A number of key Texas refineries worked to reopen or resume normal operations on Saturday, a week after Hurricane Harvey knocked out nearly one quarter of the US refining capacity and sent gasoline prices to two-year highs, according to Reuters.
While much of the region’s refining infrastructure still remained offline from Harvey, which made landfall as a Category 4 hurricane last week and drenched Texas as a tropical storm, the restarts were a first step in alleviating concerns about US fuel supplies.
Exxon Mobil Corp said it was restarting its 560,500 barrel per day (bpd) facility in Baytown, Texas, the second-biggest US oil refinery, after it was inundated by flooding.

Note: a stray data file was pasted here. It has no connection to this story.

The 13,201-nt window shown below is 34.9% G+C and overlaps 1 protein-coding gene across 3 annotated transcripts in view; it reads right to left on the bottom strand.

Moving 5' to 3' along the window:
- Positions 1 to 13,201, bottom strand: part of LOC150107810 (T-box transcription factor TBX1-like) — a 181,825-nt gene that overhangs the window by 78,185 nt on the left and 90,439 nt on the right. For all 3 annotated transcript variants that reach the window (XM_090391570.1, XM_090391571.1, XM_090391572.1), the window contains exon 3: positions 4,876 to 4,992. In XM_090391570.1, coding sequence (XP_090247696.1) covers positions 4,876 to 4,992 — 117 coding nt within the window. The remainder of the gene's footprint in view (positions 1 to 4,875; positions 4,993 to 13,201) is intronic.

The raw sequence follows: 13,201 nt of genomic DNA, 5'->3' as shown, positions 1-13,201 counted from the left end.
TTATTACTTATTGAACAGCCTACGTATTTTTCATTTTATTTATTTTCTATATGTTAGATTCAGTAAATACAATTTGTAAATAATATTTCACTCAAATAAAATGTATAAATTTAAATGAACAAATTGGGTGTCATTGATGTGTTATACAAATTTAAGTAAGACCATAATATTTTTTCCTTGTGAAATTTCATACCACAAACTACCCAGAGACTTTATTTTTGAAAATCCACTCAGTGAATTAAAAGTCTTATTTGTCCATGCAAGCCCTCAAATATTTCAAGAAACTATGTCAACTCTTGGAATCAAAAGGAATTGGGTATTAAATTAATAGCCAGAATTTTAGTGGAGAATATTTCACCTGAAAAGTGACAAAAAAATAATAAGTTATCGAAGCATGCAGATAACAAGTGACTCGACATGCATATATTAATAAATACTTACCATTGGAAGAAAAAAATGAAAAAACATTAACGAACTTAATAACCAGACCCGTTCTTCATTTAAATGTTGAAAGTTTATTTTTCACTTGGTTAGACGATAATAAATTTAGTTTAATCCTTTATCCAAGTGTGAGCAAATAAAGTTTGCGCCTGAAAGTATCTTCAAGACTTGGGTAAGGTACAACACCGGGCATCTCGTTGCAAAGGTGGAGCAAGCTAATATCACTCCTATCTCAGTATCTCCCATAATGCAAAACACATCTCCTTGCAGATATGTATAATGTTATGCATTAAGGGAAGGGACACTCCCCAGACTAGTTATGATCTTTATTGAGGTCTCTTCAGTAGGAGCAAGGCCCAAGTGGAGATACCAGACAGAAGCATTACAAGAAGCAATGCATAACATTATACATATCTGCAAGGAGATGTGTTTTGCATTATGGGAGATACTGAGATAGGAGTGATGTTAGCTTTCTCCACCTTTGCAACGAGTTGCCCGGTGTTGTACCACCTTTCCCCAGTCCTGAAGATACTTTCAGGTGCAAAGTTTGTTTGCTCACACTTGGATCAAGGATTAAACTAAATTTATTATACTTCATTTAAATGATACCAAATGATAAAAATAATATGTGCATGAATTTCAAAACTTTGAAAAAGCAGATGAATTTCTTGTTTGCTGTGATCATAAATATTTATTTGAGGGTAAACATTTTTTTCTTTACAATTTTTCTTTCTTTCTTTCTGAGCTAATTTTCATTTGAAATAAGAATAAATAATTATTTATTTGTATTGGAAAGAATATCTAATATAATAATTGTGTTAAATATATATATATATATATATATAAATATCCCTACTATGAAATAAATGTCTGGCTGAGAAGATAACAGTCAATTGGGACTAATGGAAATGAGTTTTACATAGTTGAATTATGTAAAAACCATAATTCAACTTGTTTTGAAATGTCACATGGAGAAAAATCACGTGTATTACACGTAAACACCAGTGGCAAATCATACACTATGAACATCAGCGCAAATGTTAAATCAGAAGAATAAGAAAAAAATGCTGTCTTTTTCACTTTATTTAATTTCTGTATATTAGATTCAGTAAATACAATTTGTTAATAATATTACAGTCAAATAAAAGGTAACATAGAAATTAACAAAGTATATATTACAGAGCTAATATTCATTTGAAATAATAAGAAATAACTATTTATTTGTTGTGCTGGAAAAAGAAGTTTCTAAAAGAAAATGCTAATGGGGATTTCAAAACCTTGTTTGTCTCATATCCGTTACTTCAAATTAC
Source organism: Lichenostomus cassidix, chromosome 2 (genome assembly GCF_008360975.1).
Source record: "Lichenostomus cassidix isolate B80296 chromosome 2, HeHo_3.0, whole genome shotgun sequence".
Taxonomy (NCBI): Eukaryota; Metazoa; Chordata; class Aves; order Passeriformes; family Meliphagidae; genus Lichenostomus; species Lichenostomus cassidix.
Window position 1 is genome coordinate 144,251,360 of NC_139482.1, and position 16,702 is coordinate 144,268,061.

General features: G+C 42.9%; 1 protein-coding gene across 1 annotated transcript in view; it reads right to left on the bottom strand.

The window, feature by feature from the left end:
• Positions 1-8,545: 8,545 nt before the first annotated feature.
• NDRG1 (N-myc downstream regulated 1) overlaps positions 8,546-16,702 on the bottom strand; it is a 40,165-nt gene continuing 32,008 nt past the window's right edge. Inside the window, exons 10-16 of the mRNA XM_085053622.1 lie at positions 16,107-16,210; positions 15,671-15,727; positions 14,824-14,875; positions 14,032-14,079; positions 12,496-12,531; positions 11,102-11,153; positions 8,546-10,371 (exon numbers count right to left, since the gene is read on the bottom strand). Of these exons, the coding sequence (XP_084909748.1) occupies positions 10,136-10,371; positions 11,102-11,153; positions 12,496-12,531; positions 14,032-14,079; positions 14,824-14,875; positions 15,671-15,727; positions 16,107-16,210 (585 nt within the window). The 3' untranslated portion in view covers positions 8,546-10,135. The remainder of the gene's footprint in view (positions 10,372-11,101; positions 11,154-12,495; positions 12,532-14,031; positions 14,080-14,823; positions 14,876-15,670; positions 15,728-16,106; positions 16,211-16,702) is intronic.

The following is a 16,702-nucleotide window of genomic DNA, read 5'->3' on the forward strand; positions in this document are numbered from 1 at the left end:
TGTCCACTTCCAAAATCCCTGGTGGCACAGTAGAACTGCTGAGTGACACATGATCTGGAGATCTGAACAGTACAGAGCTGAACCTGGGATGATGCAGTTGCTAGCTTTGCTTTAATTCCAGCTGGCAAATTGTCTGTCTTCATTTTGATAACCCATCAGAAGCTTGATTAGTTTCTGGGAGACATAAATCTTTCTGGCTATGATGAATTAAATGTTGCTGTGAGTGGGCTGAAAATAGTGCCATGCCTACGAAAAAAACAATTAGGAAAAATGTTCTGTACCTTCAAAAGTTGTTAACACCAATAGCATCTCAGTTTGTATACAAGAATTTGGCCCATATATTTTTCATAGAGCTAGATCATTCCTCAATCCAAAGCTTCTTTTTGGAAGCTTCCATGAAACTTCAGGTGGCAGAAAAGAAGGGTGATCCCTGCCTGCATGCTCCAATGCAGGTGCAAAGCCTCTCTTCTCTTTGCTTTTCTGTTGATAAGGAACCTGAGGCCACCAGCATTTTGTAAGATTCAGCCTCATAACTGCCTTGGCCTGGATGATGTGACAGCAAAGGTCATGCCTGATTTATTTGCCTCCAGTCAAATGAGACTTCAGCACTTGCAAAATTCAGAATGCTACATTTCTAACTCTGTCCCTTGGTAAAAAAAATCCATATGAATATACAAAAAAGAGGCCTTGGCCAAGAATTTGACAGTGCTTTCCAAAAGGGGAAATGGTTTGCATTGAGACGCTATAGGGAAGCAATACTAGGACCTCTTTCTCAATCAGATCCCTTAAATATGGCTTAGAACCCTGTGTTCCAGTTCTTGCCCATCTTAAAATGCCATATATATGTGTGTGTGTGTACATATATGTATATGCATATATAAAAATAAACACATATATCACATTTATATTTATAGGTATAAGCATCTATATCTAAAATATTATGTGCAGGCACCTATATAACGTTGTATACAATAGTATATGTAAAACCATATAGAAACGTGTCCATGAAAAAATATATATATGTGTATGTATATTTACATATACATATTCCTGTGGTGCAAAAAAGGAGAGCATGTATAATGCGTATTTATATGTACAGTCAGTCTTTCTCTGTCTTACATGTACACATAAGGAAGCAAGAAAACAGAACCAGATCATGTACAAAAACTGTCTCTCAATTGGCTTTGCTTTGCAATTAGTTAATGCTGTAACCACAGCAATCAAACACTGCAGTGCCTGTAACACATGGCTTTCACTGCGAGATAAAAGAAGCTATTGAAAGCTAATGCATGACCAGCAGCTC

Phillips 66 said it was working to resume operations at its 247,000 bpd Sweeny refinery as well as its Beaumont terminal.
The announcements come after Valero Energy Corp said late on Friday it was ramping up production at its Corpus Christi, Texas-area refineries, as well as evaluating its 335,000 bpd Port Arthur, Texas, refinery for damage from Harvey. The refinery was shut on Wednesday.
Retail gasoline prices have risen more than 17.5 cents since Aug. 23, before Harvey hit, amid worries the storm would trigger supply shortages.
Pump prices were at $2.59 a gallon on Saturday, according to motorists advocacy group AAA, up three per cent from Friday and 16.7 per cent higher on average than a year ago.
In another positive sign for the industry, Occidental Petroleum Corp said it had loaded and shipped the first crude cargo from its Ingleside terminal in Corpus Christi after Hurricane Harvey first made landfall.
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